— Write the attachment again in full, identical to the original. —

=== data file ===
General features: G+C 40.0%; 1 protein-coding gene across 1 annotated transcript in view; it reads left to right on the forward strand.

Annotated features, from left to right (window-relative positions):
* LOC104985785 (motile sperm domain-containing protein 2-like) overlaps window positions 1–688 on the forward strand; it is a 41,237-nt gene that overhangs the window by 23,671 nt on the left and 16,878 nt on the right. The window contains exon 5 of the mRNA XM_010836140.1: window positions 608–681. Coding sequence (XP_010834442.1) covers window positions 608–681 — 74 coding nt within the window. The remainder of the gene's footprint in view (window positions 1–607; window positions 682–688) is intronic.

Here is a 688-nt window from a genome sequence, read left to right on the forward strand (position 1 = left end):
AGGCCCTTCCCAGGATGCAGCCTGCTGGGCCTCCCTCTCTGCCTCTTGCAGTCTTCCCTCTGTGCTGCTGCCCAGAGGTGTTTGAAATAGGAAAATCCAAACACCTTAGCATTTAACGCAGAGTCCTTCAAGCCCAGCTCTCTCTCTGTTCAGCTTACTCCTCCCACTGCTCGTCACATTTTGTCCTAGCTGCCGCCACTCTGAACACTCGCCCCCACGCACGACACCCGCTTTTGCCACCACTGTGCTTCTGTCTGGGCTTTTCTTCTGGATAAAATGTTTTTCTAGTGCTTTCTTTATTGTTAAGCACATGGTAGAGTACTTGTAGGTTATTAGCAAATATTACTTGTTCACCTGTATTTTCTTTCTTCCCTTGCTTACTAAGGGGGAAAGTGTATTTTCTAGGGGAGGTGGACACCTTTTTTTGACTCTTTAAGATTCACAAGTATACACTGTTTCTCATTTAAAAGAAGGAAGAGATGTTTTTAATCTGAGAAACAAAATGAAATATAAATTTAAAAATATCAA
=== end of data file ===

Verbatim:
General features: G+C 40.0%; 1 protein-coding gene across 1 annotated transcript in view; it reads left to right on the forward strand.

Annotated features, from left to right (window-relative positions):
* LOC104985785 (motile sperm domain-containing protein 2-like) overlaps window positions 1–688 on the forward strand; it is a 41,237-nt gene that overhangs the window by 23,671 nt on the left and 16,878 nt on the right. The window contains exon 5 of the mRNA XM_010836140.1: window positions 608–681. Coding sequence (XP_010834442.1) covers window positions 608–681 — 74 coding nt within the window. The remainder of the gene's footprint in view (window positions 1–607; window positions 682–688) is intronic.

Here is a 688-nt window from a genome sequence, read left to right on the forward strand (position 1 = left end):
AGGCCCTTCCCAGGATGCAGCCTGCTGGGCCTCCCTCTCTGCCTCTTGCAGTCTTCCCTCTGTGCTGCTGCCCAGAGGTGTTTGAAATAGGAAAATCCAAACACCTTAGCATTTAACGCAGAGTCCTTCAAGCCCAGCTCTCTCTCTGTTCAGCTTACTCCTCCCACTGCTCGTCACATTTTGTCCTAGCTGCCGCCACTCTGAACACTCGCCCCCACGCACGACACCCGCTTTTGCCACCACTGTGCTTCTGTCTGGGCTTTTCTTCTGGATAAAATGTTTTTCTAGTGCTTTCTTTATTGTTAAGCACATGGTAGAGTACTTGTAGGTTATTAGCAAATATTACTTGTTCACCTGTATTTTCTTTCTTCCCTTGCTTACTAAGGGGGAAAGTGTATTTTCTAGGGGAGGTGGACACCTTTTTTTGACTCTTTAAGATTCACAAGTATACACTGTTTCTCATTTAAAAGAAGGAAGAGATGTTTTTAATCTGAGAAACAAAATGAAATATAAATTTAAAAATATCAA